get space. For the next five years they're gone; if you stumble and you miss your spot, or
get pushed out of your spot, then you miss out for at least five years." Gibson also
has praise for Australia's latest crop of film stars, making waves internationally,
including Kidman and Blanchett. "They're both wonderful actors, though let me ask you
this: why do the really good Australian actresses always have red hair? Interesting."
Since making a niche for himself in Hollywood, Gibson's screen persona has always been
that of the slightly flawed hero, well and truly shaking off his Mad Max alter ego. Now
along comes Payback, in which he plays an ultra cynical, no nonsense bad guy. Not that he
necessarily sees him that way. "It was a challenge playing him, but the reality is,
he's not really a bad guy. He's fulfilling all the beats that a hero needs to fulfil in
any story. He just has an unorthodox way of going about it. I mean he even has something
that resembles principles, although they're very misguided. There's no doubt that he's
morally reprehensible, but by virtue of the fact that everybody else is MORE so, makes him
seem like a nice guy --- almost. So it's an interesting thing."
"challenge ..to take someone.. morally reprehensible
and have the audience identify with him"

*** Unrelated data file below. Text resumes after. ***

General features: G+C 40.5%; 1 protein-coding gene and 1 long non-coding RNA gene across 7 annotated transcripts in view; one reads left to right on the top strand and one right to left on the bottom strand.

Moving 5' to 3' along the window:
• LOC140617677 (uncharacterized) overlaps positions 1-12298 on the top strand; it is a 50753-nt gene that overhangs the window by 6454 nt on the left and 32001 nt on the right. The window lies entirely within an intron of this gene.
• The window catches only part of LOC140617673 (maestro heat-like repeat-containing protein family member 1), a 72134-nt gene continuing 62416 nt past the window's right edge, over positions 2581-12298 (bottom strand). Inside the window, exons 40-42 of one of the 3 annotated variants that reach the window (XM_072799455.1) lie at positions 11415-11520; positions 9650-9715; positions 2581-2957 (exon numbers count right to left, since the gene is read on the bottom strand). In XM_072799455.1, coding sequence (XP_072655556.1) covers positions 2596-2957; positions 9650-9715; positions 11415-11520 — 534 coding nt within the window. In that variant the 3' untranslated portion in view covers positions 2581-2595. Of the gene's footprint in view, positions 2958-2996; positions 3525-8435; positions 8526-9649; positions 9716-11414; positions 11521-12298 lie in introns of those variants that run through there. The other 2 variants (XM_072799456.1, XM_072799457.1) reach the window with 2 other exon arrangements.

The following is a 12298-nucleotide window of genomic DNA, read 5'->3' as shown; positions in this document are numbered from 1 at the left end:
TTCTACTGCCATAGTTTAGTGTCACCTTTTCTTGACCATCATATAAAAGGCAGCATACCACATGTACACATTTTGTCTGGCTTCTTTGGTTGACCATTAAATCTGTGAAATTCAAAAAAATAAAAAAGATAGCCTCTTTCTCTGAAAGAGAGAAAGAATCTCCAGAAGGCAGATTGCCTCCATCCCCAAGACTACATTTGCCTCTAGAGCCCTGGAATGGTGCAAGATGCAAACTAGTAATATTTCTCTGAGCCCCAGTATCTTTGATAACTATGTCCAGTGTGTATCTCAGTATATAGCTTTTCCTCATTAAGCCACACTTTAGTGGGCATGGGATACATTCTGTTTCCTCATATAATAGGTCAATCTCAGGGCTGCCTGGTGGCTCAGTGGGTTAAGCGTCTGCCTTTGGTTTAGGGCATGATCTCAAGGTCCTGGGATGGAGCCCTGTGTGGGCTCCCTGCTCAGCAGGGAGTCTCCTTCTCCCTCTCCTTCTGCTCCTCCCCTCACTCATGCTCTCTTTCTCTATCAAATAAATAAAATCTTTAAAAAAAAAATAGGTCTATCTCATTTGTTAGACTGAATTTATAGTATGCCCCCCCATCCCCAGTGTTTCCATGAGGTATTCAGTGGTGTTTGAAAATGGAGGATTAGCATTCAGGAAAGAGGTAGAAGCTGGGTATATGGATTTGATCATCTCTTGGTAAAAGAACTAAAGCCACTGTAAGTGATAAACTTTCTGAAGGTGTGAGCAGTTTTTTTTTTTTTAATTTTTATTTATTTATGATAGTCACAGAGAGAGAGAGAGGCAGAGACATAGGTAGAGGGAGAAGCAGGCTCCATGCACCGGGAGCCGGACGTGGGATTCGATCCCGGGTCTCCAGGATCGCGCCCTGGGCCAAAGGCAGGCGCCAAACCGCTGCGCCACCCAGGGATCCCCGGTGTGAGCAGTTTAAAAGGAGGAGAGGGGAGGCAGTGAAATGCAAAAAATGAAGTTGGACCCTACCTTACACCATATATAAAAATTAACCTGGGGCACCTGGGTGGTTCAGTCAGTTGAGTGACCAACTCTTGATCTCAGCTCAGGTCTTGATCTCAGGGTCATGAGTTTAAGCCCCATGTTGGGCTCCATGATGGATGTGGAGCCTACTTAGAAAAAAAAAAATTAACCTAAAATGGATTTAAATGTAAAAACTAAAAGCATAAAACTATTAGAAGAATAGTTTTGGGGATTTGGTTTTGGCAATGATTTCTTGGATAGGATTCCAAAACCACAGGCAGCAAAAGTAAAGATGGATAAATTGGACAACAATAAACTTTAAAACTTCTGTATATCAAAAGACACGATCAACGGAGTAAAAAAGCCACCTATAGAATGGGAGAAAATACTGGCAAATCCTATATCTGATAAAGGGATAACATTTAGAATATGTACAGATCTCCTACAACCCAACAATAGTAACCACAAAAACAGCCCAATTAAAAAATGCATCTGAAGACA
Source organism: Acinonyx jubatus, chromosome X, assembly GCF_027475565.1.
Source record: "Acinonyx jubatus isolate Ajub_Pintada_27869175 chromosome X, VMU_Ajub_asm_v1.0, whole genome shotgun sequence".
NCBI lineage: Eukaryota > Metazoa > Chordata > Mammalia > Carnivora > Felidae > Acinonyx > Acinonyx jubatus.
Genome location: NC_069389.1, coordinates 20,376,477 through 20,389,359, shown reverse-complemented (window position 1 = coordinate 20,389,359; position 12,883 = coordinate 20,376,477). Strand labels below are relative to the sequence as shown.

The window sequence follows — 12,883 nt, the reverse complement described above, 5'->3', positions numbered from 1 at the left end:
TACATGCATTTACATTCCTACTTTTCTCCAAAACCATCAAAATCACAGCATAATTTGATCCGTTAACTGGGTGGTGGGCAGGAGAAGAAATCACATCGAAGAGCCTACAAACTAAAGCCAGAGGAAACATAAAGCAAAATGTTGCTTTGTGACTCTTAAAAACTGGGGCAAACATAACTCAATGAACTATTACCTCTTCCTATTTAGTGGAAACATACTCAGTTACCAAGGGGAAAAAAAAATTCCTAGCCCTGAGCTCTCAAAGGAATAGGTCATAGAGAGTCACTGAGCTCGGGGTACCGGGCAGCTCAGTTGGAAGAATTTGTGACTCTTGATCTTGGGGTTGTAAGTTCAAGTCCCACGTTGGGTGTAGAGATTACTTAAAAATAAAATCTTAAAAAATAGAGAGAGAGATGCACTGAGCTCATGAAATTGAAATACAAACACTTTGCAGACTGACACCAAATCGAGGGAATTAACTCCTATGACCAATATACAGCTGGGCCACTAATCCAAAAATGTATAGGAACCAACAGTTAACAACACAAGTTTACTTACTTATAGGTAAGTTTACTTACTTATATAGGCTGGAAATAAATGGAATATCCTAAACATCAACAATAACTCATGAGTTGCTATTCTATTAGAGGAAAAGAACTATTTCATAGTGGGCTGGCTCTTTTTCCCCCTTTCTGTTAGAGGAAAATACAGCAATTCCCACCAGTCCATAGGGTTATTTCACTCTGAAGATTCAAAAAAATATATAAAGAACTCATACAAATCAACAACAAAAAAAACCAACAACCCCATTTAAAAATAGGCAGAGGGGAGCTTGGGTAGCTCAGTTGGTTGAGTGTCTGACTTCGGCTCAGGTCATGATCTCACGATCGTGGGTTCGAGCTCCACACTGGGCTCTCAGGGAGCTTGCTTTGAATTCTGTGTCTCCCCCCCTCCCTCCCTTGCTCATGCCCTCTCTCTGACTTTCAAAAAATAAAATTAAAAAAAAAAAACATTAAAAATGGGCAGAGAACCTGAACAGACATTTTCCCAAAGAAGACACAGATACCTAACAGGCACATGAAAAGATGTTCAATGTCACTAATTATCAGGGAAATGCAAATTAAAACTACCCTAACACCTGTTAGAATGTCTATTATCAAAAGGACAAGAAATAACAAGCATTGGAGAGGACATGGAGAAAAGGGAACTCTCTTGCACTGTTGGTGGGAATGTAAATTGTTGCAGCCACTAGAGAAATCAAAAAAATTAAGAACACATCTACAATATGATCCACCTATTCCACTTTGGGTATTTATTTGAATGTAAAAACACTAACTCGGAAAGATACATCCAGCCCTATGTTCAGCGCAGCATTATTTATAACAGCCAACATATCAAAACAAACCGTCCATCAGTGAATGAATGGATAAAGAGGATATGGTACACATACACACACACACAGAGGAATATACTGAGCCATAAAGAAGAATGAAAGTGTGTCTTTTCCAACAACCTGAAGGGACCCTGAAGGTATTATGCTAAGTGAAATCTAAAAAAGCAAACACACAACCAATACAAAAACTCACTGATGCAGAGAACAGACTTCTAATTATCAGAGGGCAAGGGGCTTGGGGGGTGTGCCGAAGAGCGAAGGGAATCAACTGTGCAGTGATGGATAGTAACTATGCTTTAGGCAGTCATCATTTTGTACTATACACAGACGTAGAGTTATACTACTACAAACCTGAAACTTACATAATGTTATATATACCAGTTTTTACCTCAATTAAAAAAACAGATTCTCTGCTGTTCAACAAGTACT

In Payback, Gibson plays Porter, a thief and a killer, which puts him in good company
with the sadistic Val Resnick (Gregg Henry). Together, the pair, along with an assist from
Porter's wife (Deborah Kara Unger), pulls off a $140,000 heist. But then Resnick turns
greedy, shoots Porter twice, and takes all the dough. He makes a big mistake, however: not
ensuring that Porter is dead. Five months later, recovered from his wounds, Porter is out
for revenge. With only one ally - his girlfriend and hooker Rosie (Maria Bello) - he
decides to destroy the powerful criminal organisation of which Resnick is a member.
"The trick with doing something like this, is if you're going to be doing things like
stealing money from crippled beggars, you can only make it funny, because stuff like that
is so heinous, yet so identifiable. I remember watching years ago, a show in which Spike
Milligan was having a contest where people were pushing their grandmother off a cliff, to